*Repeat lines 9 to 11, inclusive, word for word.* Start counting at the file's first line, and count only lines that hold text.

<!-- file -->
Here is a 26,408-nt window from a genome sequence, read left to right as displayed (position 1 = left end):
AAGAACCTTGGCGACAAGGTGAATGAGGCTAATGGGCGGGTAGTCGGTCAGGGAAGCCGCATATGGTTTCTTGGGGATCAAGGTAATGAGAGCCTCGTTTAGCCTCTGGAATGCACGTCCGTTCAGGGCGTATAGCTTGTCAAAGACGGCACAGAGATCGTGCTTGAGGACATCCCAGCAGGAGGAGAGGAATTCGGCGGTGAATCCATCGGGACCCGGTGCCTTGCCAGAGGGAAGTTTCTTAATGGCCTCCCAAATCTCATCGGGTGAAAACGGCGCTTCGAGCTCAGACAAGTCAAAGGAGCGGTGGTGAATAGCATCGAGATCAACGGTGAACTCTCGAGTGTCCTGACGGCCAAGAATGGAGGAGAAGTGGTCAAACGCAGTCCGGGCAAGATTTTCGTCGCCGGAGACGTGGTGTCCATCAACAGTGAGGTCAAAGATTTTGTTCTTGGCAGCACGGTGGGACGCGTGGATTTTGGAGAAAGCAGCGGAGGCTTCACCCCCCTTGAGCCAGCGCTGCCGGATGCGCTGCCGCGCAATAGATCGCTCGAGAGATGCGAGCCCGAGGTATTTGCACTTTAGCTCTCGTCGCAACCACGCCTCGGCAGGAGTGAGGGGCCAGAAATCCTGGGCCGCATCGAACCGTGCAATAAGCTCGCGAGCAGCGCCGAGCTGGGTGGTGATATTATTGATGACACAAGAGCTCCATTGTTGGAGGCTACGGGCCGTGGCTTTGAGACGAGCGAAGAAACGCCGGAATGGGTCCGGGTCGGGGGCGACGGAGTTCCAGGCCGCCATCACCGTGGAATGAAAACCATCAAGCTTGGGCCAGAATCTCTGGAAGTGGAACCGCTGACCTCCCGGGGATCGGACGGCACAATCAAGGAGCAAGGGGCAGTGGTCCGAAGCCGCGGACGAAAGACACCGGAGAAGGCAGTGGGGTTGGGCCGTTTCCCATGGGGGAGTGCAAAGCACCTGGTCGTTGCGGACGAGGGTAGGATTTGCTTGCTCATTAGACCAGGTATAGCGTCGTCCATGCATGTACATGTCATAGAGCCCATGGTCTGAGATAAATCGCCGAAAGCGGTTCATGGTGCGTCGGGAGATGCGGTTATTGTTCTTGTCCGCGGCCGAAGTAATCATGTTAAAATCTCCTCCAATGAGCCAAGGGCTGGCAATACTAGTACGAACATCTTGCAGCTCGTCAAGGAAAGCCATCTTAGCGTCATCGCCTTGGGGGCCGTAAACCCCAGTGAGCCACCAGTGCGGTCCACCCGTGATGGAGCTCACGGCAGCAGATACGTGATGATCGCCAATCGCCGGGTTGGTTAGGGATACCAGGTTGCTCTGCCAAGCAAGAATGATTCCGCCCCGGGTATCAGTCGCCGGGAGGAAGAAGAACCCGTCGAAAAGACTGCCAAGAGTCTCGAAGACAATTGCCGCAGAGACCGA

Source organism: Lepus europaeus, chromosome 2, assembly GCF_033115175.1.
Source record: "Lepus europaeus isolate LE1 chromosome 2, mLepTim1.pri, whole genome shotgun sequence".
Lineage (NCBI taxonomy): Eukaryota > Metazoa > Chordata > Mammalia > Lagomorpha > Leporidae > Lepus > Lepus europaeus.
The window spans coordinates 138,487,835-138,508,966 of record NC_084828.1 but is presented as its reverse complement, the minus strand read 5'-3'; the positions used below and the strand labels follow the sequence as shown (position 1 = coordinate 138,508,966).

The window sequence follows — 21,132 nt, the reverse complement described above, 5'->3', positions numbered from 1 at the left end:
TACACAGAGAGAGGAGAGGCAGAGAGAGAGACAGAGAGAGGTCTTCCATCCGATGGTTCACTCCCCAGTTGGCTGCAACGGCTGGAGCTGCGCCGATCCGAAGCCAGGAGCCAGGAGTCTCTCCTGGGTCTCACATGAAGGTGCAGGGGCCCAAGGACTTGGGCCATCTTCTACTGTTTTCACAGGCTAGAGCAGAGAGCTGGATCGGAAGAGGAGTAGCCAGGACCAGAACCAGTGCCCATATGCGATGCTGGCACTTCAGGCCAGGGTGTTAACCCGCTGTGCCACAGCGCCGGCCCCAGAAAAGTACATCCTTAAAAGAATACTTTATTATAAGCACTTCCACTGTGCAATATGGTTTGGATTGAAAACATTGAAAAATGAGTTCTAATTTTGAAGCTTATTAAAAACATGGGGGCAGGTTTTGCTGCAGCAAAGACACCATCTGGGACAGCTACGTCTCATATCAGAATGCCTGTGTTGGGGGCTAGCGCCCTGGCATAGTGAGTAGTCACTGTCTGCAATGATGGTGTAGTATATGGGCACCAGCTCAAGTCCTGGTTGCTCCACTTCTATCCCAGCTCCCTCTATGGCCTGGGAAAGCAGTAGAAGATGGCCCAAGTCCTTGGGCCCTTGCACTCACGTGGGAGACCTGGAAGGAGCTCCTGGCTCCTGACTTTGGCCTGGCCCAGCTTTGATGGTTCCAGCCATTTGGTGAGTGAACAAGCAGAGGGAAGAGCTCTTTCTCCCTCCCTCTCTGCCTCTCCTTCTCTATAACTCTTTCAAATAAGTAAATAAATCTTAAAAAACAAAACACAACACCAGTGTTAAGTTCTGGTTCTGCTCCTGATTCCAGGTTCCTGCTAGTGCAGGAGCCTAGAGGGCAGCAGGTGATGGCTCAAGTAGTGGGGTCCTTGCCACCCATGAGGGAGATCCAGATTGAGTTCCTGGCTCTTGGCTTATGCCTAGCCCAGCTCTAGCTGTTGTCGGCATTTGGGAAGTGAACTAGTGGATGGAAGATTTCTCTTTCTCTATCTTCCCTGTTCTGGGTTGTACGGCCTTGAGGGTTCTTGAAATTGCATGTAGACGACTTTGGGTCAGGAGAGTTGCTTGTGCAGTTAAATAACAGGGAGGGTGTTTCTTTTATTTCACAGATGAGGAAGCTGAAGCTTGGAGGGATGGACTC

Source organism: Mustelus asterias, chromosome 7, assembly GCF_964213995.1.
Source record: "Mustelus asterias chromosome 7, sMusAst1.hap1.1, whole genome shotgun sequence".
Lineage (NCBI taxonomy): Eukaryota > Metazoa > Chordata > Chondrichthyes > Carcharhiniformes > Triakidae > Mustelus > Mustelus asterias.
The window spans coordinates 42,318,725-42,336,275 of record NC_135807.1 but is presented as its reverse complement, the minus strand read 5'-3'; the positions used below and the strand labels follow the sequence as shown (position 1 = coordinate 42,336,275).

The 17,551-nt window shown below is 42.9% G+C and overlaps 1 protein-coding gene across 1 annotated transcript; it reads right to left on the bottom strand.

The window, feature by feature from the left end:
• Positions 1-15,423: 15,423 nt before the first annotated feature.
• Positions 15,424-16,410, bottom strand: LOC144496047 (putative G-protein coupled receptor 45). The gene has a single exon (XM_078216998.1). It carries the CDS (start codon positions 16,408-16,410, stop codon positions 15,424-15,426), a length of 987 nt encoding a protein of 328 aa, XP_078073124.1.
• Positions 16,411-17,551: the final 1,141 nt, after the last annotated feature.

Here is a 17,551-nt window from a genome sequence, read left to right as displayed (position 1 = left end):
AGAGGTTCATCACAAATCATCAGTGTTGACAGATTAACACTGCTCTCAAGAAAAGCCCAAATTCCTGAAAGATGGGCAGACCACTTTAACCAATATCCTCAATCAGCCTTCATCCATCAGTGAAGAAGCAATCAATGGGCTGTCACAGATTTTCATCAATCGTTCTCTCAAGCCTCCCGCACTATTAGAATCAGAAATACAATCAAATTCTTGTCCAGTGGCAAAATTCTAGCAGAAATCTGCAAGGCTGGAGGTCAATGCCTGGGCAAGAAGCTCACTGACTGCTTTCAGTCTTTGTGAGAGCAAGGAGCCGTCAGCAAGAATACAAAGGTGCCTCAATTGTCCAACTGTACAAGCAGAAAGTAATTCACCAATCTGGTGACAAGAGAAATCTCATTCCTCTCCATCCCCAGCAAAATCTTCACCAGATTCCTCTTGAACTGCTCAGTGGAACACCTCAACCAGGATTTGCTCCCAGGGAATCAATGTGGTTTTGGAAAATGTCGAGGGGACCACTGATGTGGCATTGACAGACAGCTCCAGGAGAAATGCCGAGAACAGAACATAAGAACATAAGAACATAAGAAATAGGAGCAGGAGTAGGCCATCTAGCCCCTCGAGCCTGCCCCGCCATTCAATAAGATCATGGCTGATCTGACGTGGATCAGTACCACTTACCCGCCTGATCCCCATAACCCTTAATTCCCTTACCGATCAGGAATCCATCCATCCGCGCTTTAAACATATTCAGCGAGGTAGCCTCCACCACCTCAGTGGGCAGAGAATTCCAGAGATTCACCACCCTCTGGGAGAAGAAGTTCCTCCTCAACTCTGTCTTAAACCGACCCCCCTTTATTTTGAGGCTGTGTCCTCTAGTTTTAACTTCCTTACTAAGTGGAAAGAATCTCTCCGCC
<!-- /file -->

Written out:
Source organism: Mustelus asterias, chromosome 7, assembly GCF_964213995.1.
Source record: "Mustelus asterias chromosome 7, sMusAst1.hap1.1, whole genome shotgun sequence".
Lineage (NCBI taxonomy): Eukaryota > Metazoa > Chordata > Chondrichthyes > Carcharhiniformes > Triakidae > Mustelus > Mustelus asterias.